August 17, 2015

Interview

Djibéry Doucoure and Mohamed Fadel Ball, from Mauritanie Perspectives

[Editor’s note: This interview was conducted by Till Bruckner, independent researcher, advocacy manager for Transparify, and regular contributor to On Think Tanks. This interview forms part of a series of new posts from Africa looking into the future of think tanks.]

With less than four million inhabitants, widespread illiteracy and a long history of authoritarian rule by military strongmen, Francophone Mauritania seems an unlikely breeding ground for think tanks. But when the country in north-western Africa held its first think tank summit earlier this year, seven different organizations were gathered around the table. One of them was Mauritanie Perspectives.

I spoke with Djibéry Doucouré, Mauritanie Perspectives’ chief administrator, and Mohamed Fadel Ball, its project manager, about re-inventing the think tank from scratch.

Till Bruckner: How did you first come up with the idea to found a think tank?

Djibéry Doucouré (DD): In 2010, Mauritania’s national anti-poverty plan had its ten-year anniversary. A group of friends decided to organize a conference on the occasion to take stock of the plan’s performance up to that date. We talked a lot about how the plan had not been much of a success, and how civil society had not been involved in it, and then we thought, “Why not create a group to think about these things?”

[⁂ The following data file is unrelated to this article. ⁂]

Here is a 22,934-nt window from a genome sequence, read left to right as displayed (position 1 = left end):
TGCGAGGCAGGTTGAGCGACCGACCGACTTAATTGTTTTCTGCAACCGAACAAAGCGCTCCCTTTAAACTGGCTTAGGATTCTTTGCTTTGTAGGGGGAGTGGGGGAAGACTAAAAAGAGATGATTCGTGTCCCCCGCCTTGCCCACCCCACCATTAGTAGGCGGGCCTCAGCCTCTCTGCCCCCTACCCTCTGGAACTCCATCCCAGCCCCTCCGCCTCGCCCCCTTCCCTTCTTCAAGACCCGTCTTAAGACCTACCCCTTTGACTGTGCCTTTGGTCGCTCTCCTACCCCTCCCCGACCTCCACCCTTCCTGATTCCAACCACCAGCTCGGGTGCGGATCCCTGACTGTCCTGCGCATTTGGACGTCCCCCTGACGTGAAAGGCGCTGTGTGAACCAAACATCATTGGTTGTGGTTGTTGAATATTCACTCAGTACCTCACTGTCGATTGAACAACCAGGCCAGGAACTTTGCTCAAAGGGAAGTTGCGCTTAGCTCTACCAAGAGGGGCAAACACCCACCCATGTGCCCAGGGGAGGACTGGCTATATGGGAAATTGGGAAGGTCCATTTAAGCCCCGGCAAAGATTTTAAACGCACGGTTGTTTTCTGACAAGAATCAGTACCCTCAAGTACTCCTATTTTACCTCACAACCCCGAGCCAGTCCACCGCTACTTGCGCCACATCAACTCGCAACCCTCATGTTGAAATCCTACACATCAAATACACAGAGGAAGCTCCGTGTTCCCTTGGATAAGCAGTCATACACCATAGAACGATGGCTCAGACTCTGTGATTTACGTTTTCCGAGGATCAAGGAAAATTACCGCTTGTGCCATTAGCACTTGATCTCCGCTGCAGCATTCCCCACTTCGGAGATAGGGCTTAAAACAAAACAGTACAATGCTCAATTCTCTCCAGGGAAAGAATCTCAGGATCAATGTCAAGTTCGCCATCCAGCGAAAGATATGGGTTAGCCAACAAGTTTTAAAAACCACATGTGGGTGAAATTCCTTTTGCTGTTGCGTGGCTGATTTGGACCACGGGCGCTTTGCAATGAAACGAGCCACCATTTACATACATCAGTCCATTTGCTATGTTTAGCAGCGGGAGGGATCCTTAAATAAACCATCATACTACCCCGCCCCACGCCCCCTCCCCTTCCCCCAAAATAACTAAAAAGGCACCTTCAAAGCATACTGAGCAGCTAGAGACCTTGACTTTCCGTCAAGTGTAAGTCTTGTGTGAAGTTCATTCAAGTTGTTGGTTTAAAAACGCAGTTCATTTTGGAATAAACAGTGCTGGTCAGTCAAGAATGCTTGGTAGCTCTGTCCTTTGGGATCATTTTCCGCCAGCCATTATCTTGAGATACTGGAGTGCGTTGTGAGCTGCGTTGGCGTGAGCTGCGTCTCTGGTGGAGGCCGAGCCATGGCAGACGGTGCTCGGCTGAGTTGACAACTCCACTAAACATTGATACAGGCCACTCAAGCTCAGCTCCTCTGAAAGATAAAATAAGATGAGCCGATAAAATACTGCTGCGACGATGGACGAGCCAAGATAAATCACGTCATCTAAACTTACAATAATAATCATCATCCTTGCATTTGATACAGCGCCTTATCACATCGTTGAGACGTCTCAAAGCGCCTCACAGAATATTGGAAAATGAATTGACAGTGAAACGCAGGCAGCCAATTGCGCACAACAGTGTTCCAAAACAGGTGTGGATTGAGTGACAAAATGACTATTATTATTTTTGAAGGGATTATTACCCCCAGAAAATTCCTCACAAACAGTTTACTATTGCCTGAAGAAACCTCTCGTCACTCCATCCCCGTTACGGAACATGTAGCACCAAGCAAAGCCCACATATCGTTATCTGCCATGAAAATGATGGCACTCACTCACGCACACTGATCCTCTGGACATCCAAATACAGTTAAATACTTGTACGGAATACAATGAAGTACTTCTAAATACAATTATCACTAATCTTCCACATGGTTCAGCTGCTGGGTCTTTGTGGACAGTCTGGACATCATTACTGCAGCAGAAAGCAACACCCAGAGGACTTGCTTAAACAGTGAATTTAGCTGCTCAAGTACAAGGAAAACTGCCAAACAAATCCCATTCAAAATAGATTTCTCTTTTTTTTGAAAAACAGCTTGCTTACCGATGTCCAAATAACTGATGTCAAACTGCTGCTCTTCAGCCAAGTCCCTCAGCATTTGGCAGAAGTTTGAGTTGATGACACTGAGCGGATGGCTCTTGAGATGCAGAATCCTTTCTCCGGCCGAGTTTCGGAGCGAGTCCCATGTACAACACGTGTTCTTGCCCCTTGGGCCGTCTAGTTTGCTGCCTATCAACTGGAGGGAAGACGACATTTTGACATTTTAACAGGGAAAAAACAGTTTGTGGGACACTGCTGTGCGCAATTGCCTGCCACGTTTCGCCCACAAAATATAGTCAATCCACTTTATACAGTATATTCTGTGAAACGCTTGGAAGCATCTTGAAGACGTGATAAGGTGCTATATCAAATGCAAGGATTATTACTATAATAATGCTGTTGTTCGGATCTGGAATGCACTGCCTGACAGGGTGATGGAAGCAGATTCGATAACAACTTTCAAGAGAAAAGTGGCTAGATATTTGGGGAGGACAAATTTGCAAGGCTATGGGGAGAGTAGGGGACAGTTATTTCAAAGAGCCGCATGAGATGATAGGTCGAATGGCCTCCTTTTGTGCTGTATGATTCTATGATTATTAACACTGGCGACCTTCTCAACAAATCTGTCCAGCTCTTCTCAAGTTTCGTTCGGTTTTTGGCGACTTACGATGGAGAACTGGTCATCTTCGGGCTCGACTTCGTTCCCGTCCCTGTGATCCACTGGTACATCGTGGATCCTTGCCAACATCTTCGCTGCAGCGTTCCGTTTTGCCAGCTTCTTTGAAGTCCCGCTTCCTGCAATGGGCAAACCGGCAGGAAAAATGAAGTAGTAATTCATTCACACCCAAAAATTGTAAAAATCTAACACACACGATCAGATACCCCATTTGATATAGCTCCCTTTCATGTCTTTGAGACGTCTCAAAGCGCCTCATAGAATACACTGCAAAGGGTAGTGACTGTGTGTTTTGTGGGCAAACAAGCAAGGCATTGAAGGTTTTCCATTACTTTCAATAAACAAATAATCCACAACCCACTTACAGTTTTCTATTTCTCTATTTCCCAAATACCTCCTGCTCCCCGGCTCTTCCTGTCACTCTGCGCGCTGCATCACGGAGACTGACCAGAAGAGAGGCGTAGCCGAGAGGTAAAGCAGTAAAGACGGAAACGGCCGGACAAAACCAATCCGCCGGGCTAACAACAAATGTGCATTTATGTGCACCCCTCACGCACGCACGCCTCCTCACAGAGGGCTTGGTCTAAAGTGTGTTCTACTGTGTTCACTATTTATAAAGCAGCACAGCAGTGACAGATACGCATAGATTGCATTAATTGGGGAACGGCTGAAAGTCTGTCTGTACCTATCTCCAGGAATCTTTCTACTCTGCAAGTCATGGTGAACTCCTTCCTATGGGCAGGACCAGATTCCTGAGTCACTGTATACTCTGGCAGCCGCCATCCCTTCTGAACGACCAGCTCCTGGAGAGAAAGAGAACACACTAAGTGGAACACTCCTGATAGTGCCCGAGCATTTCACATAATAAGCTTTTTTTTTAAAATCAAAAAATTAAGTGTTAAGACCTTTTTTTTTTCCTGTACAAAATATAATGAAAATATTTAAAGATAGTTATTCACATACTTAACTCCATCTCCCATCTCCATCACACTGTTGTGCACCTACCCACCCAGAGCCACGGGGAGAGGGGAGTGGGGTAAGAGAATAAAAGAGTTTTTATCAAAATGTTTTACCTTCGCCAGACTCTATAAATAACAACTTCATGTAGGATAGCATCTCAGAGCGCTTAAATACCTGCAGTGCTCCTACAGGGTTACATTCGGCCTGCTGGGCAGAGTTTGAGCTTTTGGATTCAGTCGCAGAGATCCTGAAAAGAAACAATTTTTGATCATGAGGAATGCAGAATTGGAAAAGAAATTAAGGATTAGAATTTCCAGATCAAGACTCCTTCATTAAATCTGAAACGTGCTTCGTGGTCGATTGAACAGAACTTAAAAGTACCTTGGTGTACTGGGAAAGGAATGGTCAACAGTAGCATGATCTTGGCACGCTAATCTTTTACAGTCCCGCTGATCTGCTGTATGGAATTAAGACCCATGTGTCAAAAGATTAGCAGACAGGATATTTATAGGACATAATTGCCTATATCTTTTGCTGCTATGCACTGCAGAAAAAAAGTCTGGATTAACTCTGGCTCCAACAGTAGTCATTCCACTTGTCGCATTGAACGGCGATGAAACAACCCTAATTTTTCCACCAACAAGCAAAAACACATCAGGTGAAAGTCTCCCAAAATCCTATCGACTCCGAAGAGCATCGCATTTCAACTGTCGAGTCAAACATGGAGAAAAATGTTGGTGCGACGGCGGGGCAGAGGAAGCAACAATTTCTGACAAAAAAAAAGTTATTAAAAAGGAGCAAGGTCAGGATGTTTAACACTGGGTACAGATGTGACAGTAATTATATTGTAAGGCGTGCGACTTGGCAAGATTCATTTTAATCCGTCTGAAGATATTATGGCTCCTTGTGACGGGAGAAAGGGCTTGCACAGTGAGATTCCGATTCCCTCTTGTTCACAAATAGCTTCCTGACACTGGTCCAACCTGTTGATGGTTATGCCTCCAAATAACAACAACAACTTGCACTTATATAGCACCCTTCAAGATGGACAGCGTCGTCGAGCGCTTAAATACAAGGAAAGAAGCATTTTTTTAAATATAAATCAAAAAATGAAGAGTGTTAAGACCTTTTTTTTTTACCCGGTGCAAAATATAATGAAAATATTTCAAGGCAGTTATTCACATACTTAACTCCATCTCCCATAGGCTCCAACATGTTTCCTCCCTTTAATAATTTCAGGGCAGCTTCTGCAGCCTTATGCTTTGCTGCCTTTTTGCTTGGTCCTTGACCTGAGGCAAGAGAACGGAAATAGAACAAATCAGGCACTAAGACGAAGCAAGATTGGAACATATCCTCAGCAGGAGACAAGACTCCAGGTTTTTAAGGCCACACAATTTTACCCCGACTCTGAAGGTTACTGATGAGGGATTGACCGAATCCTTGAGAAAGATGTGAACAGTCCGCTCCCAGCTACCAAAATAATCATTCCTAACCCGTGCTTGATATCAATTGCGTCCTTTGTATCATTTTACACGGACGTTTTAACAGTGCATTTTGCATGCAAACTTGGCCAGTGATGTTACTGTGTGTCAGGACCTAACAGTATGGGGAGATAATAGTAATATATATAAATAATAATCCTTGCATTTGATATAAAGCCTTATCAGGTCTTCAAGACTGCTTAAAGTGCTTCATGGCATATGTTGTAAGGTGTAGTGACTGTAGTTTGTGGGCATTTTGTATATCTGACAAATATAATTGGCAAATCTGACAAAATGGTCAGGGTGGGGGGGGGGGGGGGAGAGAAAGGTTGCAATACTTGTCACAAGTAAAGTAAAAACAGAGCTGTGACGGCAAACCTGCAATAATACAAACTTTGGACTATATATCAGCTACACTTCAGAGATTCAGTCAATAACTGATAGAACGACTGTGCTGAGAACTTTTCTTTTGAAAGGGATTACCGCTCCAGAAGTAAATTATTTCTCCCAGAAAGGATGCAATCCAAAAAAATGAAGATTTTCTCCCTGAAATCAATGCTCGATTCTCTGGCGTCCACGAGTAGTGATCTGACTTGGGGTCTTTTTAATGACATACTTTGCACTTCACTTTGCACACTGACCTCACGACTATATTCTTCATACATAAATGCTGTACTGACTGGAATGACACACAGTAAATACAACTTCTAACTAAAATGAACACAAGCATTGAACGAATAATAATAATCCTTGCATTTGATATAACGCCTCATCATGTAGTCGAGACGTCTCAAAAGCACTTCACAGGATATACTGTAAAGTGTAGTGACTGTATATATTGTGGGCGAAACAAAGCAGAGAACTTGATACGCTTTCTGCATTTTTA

TB: What is your institutional structure today?

DD: We are a membership-based organization with 45 members, including academics, researchers, civil servants, some people from the private sector, some university students, some former ministers. Decisions are taken by a smaller steering committee. We have one full-time employee, myself, and one full-time project manager, Mohamed Fadel Ball, and we have our own office space.

TB: What projects are you working on?

DD: We work more onthemes than on projects. Every year, we choose three focal themes, for example this year we chose national unity, youth and education. Take youth as an example. Everyone talks about youth, but there’s no data on what young people actually want, so we run thematic work groups of young people to identify issues and develop suggestions for solutions.